The state of the question is this. He, and Dr. Blair, whom I consider as deceived, say, that he copied the

poem from old manuscripts. His copies, if he had them, and I believe him to have none, are nothing. Where are the manuscripts? They can be shown if they exist, but they were never shown. De non existentibus et non apparentibus, says our law, eadem est ratio. Nu man has a claim to credit upon his own word, when better evidence, if he had it, may be easily produced. But so far as we can find, the Erse language was never written till very lately for the purposes of religion. A nation that cannot write, or a language that was never written, has no manuscripts.

(1) My friend has, in this letter, relied upon my testimony, with a confidence, of which the ground has escaped my recollection.

“But whatever he has he never offered to show. If old manuscripts should now be mentioned, I should, unless there were more evidence that can be easily had, suppose them another proof of Scotch conspiracy in national falsehood. Do not censure the expression ; you know it to be true.

“ Dr. Memis's question is so narrow as to allow no speculation ; and I have no facts before me but those which his advocate has produced against you. I consulted this morning the President of the London College of Physicians, who says, that with us, doctor of physie (we do not say doctor of medicine) is the highest title that a practiser of physic can have; that doctor implies not only physician, but teacher of physic; that every doctor is legally a physician ; but no man, not a doctor, can practise physic but by licence particularly granted. The doctorate is a licence of itself. It seems to us a very slender cause of prosecution.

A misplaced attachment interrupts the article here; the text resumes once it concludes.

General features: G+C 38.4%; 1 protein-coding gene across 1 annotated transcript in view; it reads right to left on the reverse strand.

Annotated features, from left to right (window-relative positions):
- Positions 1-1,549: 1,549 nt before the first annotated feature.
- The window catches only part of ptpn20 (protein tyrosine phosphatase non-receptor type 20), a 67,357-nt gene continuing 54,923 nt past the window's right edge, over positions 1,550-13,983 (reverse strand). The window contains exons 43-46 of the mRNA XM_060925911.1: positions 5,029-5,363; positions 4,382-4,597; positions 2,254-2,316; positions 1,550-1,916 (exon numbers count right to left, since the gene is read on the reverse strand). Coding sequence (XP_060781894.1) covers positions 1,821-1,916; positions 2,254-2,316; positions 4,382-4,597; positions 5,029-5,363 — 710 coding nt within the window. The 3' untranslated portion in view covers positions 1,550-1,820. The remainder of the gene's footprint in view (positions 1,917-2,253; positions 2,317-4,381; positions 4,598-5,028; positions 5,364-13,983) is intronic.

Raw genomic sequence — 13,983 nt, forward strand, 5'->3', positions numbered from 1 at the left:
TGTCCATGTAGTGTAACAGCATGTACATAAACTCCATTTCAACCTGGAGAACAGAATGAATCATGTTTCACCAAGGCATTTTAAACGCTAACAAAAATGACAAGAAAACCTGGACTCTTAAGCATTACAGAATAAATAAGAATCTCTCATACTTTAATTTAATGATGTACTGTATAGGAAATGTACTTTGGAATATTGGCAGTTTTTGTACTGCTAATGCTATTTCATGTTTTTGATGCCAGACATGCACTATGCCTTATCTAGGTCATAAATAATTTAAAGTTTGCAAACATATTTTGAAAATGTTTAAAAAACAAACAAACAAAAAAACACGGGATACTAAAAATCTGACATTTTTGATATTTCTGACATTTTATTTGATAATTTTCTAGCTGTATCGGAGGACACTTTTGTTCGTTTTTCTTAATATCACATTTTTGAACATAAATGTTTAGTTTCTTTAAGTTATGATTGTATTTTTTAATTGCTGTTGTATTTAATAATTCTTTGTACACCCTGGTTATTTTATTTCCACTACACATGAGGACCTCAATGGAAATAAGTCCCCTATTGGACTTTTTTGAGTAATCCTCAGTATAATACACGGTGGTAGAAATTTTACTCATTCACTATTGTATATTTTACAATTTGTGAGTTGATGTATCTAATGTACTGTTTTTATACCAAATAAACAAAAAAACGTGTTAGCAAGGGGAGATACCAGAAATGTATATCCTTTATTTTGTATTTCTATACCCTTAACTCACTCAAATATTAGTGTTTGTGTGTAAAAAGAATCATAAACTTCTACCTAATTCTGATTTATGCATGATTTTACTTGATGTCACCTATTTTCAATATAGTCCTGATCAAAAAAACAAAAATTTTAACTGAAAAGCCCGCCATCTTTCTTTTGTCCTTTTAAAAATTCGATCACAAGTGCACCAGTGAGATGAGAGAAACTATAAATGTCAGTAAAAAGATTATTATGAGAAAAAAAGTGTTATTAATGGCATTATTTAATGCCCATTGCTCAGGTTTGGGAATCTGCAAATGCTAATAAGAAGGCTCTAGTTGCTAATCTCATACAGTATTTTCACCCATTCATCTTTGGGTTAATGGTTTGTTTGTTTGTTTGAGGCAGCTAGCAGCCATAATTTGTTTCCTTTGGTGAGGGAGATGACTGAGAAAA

“I am now engaged, but in a little time I hope to do all you would have. My compliments to Madam and Veronica. I am, Sir, your most humble servant,

“ SAM. JOHNSON.”

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What words were used by Mr. Macpherson in his letter to the venerable sage, I have never heard ; but they are generally said to have been of a nature very different from the language of literary contest. Dr. Johnson's answer appeared in the newspapers of the day, and has since been frequently republished; but not with perfect accuracy. I give it as dictated to me by himself, written down in his presence, and authenticated by a note in his own handwriting, This, I think, is a true copy.(1)

(1) I have deposited it in the British Museum,

shall prove.

LETTER 205. TO MR. MACPHERSON."

“ MR. JAMES MACPHERSON, – I received your fool. ish and impudent letter. Any violence offered me I shall do my best to repel; and what I cannot do for myself, the law shall do for me.

I hope

never shall be deterred from detecting what I think a cheat, by the menaces of a ruffian.

“ What would you have me retract? I thought your book an imposture ; I think it an imposture still. For this opinion I have given my reasons to the public, which I here dare you to refute. Your rage I defy. Your abilities, since your Homer, are not so formidable ; and what I hear of your morals inclines me to pay regard not to what

you
shall
say, but to what

you You may print this if you will. SAM. Johnson,"

Mr. Macpherson little knew the character of Dr. Johnson, if he supposed that he could be easily intimidated; for no man was ever more remarkable for personal courage. He had, indeed, an awful dread of death, or rather, “ of something after death :” and what rational man, who seriously thinks of quitting all that he has ever known, and going into a new and unknown state of being, can be without that dread? But his fear was from reflection ; his courage natural. His fear, in that one instance, was the result of philosophical and religious consideration. He feared death, but he feared nothing else, not even what might occasion death. (1)

(1) Fear was indeed a sensation to which Mr. Johnson was an utter stranger, excepting when some sudden apprehensions seized him that he was going to die ; and even then, he kept all his wits about him, to express the most humble and pathetic petitions to the Almighty: and when the first paralytic stroke took his speech from him, he instantly set about composing a